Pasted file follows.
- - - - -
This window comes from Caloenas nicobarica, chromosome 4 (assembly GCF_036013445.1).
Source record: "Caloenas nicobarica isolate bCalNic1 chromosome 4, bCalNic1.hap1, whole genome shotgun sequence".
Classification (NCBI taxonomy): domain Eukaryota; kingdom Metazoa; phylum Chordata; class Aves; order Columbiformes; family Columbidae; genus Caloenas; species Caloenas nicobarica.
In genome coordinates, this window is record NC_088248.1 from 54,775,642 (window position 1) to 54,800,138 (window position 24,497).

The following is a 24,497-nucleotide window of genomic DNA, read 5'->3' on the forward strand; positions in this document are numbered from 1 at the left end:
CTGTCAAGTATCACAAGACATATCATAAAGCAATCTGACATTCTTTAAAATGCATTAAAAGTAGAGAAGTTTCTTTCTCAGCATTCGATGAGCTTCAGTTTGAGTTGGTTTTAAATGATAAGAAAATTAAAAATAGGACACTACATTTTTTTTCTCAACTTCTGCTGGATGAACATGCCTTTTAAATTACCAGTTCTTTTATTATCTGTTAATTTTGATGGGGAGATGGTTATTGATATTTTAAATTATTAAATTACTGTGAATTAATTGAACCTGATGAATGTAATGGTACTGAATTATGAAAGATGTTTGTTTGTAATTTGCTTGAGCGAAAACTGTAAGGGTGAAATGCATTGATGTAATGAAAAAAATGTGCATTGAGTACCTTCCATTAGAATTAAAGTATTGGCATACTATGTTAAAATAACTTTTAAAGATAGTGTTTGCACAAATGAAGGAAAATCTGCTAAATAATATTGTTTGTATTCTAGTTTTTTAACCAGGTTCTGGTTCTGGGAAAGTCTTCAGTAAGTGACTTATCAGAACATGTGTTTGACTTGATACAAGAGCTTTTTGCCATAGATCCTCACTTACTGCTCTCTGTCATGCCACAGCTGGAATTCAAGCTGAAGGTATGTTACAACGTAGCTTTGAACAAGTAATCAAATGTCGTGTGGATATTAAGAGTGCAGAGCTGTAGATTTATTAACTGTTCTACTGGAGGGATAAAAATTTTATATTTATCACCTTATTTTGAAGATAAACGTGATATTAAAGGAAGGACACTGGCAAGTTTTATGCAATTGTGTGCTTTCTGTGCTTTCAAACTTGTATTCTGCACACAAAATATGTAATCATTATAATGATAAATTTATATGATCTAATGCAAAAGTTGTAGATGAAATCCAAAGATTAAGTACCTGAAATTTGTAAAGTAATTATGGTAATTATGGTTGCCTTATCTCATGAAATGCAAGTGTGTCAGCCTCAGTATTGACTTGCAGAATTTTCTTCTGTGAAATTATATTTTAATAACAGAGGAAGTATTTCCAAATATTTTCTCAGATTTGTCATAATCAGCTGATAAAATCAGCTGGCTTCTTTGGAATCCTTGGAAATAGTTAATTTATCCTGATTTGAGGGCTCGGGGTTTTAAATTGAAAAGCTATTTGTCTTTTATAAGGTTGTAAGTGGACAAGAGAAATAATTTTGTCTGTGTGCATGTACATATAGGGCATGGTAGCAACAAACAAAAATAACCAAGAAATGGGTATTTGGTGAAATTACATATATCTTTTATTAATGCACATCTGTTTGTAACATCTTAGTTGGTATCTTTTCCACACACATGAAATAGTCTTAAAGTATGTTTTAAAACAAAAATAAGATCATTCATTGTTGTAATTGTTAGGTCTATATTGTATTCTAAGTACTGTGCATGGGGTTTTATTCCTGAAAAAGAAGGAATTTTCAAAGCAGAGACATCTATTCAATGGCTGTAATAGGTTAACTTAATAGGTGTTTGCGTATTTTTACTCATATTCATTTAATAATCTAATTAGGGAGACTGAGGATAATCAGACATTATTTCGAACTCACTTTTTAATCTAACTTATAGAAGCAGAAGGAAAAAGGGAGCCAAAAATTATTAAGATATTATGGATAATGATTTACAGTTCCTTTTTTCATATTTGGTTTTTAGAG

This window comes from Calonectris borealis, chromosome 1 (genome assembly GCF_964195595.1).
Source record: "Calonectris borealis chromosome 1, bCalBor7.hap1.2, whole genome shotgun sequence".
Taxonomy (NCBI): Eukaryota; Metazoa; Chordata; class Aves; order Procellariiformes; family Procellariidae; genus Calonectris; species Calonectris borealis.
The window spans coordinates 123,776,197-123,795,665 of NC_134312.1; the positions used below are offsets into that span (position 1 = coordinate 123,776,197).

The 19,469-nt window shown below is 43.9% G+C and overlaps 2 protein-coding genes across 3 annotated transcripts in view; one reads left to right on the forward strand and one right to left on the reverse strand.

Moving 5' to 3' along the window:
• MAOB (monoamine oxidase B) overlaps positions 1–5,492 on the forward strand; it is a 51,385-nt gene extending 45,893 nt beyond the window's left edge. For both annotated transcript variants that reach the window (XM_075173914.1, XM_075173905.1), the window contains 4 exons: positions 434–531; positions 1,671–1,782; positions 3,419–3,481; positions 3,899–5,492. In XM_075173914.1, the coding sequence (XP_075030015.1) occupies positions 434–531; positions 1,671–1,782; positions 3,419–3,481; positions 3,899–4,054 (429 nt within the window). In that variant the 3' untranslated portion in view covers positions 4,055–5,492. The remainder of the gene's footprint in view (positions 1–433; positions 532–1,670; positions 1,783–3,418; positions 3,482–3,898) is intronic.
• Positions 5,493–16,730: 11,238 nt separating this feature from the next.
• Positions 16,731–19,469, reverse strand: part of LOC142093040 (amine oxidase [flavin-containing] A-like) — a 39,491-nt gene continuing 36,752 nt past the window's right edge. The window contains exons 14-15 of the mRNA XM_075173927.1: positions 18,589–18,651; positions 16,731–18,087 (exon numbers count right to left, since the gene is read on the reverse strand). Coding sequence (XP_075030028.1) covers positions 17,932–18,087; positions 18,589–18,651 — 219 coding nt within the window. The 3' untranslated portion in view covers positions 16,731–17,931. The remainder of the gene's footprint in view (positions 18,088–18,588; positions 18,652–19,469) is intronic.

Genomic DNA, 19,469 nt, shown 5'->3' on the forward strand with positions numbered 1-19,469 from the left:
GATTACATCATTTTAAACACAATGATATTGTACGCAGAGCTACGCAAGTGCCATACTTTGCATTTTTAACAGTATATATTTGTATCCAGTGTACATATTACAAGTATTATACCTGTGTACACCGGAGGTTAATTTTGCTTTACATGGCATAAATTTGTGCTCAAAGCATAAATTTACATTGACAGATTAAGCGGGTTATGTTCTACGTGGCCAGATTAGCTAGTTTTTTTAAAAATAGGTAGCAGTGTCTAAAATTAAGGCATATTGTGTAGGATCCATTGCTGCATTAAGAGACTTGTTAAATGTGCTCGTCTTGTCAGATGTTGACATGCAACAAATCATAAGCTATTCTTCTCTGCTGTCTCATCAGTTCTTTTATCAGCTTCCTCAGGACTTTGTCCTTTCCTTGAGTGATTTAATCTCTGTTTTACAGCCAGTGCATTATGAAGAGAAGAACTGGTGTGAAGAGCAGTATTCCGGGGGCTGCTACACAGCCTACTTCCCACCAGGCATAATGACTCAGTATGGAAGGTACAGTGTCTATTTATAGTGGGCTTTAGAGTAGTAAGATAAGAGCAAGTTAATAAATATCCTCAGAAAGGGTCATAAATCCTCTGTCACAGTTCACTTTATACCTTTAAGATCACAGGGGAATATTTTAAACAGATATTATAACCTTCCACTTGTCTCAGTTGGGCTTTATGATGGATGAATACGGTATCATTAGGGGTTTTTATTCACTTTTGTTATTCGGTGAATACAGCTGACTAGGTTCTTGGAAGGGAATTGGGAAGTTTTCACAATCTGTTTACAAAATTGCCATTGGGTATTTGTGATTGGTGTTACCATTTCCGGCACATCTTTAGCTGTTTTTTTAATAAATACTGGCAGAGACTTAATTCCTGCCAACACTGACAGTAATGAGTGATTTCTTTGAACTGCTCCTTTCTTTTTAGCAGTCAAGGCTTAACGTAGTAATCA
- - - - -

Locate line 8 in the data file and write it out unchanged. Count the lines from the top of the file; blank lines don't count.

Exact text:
Source record: "Calonectris borealis chromosome 1, bCalBor7.hap1.2, whole genome shotgun sequence".